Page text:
OTC washes, toners, creams, and gels for pimples typically contain between 0.025 and 10 percent of:
- salicylic acid, which is anti-inflammatory and exfoliating
- benzoyl peroxide, which is antibacterial and dries oil
- alpha hydroxy acids, including glycolic acid and lactic acid
- retinoids, such as adapalene
- niacinamide, which has anti-inflammatory properties
- sulfur, which is antibacterial
Always spread a thin, even layer of the acne medication onto the pimple and the skin surrounding it. Wash the hands carefully after using acne medications, as they often contain ingredients that can stain or bleach most fabrics and some stone or wood surfaces.
If OTC and topical prescription medications fail to clear acne, a doctor may prescribe systemic medications, which work throughout the body.
Depending on a person’s sex, age, and overall health status, a doctor or dermatologist may prescribe the following for severe or chronic acne that is nodular or cystic:
- oral antibiotics
- oral isotretinoin
- hormone-control medications
Additional treatment options for severe or chronic acne include:
- extraction surgery
- chemical peels
- laser therapy
People can reduce the risk of developing pimples on their neck by following the recommendations below:
- washing the neck regularly with lukewarm water and scent-free, hypoallergenic soap
- washing the neck thoroughly after exercising or sweating a lot
- wearing clean clothes and changing them once they are dirty
- cleaning sports equipment that comes into contact with the neck regularly or puts pressure on it
- using soap when shaving and shaving gently
- using skin products that are oil-free and do not block pores (non-comedogenic)
- choosing makeup or beauty products that are free from harsh chemical preservatives, soaping agents (parabens), and additives such as scents, flavor, glitter, or tint
- cleaning makeup brushes regularly with an antimicrobial cleaner
- wearing cotton clothing that is free of potentially irritating chemicals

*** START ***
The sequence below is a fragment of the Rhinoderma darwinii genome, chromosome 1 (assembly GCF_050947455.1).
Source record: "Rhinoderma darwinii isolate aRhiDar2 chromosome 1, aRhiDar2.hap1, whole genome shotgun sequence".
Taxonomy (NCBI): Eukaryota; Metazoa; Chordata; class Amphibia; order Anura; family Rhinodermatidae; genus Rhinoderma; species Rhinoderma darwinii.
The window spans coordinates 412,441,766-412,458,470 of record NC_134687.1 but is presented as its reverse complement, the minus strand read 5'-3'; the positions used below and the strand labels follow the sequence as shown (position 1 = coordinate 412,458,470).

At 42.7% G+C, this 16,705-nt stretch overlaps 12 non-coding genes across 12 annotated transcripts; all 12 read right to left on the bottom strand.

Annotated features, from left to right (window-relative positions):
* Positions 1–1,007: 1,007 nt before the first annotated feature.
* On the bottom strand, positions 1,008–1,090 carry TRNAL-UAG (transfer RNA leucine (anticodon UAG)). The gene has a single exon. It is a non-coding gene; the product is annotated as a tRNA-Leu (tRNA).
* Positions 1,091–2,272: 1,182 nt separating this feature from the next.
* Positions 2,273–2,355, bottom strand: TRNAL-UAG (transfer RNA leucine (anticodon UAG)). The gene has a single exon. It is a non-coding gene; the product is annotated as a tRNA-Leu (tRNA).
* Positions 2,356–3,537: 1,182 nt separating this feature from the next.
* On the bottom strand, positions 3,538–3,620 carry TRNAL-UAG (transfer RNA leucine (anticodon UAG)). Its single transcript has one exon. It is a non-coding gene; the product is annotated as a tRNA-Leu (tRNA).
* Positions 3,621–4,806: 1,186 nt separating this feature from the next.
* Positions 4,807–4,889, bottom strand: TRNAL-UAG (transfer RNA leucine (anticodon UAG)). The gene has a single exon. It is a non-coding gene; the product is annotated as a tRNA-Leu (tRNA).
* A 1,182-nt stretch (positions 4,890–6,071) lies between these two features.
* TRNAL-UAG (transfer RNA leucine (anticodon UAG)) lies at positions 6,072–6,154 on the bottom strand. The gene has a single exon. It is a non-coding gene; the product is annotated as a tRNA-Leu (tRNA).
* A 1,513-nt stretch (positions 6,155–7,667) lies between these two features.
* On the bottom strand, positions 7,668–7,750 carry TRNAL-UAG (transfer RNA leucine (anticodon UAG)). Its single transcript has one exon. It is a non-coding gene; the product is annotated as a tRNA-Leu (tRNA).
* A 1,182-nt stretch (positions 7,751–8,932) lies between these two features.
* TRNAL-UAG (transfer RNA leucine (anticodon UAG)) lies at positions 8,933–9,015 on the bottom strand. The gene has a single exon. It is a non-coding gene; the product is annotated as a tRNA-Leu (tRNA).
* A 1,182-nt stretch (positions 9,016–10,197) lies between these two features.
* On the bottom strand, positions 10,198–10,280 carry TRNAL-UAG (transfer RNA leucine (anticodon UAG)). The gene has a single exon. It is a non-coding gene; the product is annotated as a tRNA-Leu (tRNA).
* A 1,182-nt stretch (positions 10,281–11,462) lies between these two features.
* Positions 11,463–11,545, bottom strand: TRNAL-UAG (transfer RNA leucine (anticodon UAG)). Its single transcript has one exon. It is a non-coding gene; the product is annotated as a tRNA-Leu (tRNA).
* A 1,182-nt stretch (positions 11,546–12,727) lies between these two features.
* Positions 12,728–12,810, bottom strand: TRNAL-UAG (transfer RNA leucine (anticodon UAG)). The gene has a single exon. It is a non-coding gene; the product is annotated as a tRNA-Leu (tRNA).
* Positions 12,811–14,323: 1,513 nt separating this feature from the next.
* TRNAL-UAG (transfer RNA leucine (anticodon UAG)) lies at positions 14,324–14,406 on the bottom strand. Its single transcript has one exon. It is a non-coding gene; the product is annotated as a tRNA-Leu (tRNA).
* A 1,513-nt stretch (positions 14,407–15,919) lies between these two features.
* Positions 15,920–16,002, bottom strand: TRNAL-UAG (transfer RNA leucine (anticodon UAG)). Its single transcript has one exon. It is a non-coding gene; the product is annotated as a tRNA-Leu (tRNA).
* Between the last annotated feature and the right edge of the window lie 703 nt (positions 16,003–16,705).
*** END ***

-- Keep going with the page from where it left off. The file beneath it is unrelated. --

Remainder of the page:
- using hypoallergenic laundry detergent and avoiding using additives, such as fabric softener and dryer sheets
- cleaning bed sheets weekly and other heavier bedding items, such as blankets and pillows, monthly (or fortnightly if the weather is warm)
- wearing neck jewelry that is free of potentially irritating materials, such as false metals, plastics, and some plant-based substances
- adjusting backpack or purse straps so that they do not put pressure on or irritate the neck
Dermatologists recommend never popping a pimple.
Popping a pimple can introduce bacteria and other microbes from the hands, potentially leading to infection of the pimple.
The forced popping can also cause the bacteria within the pimple to spread into the surrounding and deeper tissues, leading to more severe sores such as papules, pustules, nodules, and cysts. More severe acne sores can lead to permanent skin complications, such as scarring, pitting, and dark spots.
Many pimples on the neck will disappear on their own or respond to home treatments.
A person should talk to a doctor or dermatologist if the pimples on their neck have the following characteristics:
- bleed a lot or drain pus
- contain hard lumps or feel deep under the skin
- will not respond to at-home care and OTC medications
- last longer than 6 weeks
- seem to heal and then immediately return
- cause emotional distress
Pimples on the neck are not uncommon, and it is often possible to prevent them with proper hygiene and other lifestyle measures.